Aren’t those concerns of Joseph the same concerns and the same denial made in our age of rationalism or people voicing their opinions without historical facts? We hear of Joseph struggling to believe something that sounds wrong, something that doesn’t make sense.
    What a relief to hear the angel bringing that good news to Joseph’s bedside! The fears and the misgivings of Joseph were removed because they had no foundation in reality! He must have been filled with joy, for the sake both of Mary and himself.  He understood that he could now be Mary’s protector, providing for her physical needs and defending her honor against all malicious slander.  This child too would now have an earthly “father.” By claiming his wife, bringing her to his own home, Joseph would do God’s will, serve God’s son, shield and protect the mother of his Lord, and show himself a true prince of David’s line. In other words, instead of saying, “Me first,” Joseph put God first, put Mary first, and put Jesus first.
    The angelic announcement required Joseph to believe two miracles: one lesser, one greater.  Shockingly, the lesser is the miracle of the Virgin Birth. Yes, the lesser! The greater miracle is that the eternal God, whom the heavens cannot contain, became a human being.  God was among us like one us! His personal name would be Jesus. But He was Immanuel!  “Immanuel” designates what Jesus truly is, the God-man here to save us.  We hear the translation for Immanuel, “God with us.”  It’s interesting though that the Greek puts “with us” first for emphasis. In other words, the translation is “with us, God.”  In spite of us always putting ourselves first, God put us first!  Of all the people and things to live by the motto, “Me first,” God is the only one in existence that actually deserves to say, “Me first.” Yet, God in his love became like us to put us first.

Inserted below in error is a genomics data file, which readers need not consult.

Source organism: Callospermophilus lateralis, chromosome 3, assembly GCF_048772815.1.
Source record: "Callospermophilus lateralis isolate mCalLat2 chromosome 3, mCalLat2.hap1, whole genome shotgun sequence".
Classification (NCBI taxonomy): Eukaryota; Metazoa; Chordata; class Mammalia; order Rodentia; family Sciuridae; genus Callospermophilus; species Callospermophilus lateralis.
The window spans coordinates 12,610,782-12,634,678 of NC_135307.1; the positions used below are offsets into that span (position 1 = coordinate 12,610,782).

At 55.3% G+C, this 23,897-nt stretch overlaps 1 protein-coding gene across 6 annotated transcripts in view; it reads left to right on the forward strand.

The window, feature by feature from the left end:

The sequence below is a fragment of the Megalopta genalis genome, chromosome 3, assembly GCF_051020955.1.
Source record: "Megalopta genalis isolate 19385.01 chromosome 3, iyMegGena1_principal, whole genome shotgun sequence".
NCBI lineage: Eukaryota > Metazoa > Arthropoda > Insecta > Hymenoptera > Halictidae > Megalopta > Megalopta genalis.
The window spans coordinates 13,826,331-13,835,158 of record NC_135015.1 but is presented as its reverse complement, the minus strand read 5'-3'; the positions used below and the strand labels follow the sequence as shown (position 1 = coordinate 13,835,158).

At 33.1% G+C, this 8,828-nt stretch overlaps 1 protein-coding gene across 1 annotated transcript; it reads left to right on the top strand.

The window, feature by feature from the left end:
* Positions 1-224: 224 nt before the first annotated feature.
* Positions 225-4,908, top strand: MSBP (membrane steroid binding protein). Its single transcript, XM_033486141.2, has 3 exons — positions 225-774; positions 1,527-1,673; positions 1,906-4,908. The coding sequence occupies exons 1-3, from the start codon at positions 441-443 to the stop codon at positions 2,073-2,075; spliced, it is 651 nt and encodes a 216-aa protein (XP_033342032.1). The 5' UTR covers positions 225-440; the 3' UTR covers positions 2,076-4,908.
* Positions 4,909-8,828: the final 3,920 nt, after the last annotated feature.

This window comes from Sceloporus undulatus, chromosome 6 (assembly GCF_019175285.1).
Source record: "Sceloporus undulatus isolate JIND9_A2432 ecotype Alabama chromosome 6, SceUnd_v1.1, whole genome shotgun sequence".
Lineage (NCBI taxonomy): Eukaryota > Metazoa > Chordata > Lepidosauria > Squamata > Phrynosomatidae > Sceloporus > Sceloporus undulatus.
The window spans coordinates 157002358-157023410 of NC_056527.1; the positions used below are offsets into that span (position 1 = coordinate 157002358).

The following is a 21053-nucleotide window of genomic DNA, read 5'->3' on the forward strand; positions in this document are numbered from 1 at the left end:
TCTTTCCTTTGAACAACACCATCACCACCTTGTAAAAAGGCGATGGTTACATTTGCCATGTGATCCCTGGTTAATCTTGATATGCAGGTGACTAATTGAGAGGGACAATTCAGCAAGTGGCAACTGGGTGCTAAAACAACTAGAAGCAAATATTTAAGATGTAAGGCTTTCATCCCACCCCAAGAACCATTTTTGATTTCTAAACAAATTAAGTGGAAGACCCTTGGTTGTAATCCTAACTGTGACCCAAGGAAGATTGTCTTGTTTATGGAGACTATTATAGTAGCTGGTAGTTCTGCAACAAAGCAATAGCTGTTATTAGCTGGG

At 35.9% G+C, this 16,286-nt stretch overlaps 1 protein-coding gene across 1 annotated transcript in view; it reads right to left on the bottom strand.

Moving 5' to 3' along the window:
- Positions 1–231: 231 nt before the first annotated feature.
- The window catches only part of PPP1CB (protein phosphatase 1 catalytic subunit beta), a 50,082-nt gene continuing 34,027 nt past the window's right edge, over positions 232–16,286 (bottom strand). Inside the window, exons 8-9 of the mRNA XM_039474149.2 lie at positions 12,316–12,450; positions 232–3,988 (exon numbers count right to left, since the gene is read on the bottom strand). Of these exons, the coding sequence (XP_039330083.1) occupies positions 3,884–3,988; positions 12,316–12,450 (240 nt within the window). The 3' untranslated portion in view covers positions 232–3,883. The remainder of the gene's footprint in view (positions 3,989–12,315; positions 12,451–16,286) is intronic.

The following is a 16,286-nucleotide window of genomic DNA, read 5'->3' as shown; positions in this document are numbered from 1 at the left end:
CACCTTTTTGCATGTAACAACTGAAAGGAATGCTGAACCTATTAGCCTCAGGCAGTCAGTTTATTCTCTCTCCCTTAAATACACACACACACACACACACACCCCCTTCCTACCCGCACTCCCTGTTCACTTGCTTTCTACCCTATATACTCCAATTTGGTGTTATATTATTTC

He put us first even if it doesn’t make sense why. He put us first even if we don’t understand how he could do this.  The angel simply said, this is true, even if our brains say, “That doesn’t make sense.”
But, God didn’t do this so that we could understand it, but that we might believe it.  The name “Immanuel” “with us, God” shows something that goes beyond understanding. 
    We wonder why people around us don’t put God first in their lives?  We see Christmas celebrations that have Christ as a theme but not the focus. Sometimes, I think it’s because they don’t see it first in our lives. If they don’t see the importance of God in our lives, why should it be important to them?  It's easy to wake up in the morning and to instinctively think, “Me first.” But that attitude and mentality is not grounded in reality, that is only our perspective on what we think is reality.  The reality is that God put us first because he loved us.  Mary and Joseph could only put God first in their lives because God put us first, first! Mary and Joseph could only put the needs of each other first, because God put them first!  The name Immanuel is an amazing reminder of God’s love for us, the love that put us first, and the same love that puts him first in our lives.  That is truth that we want to share and the reality that has been revealed to us. Immanuel: with us, God! Amen.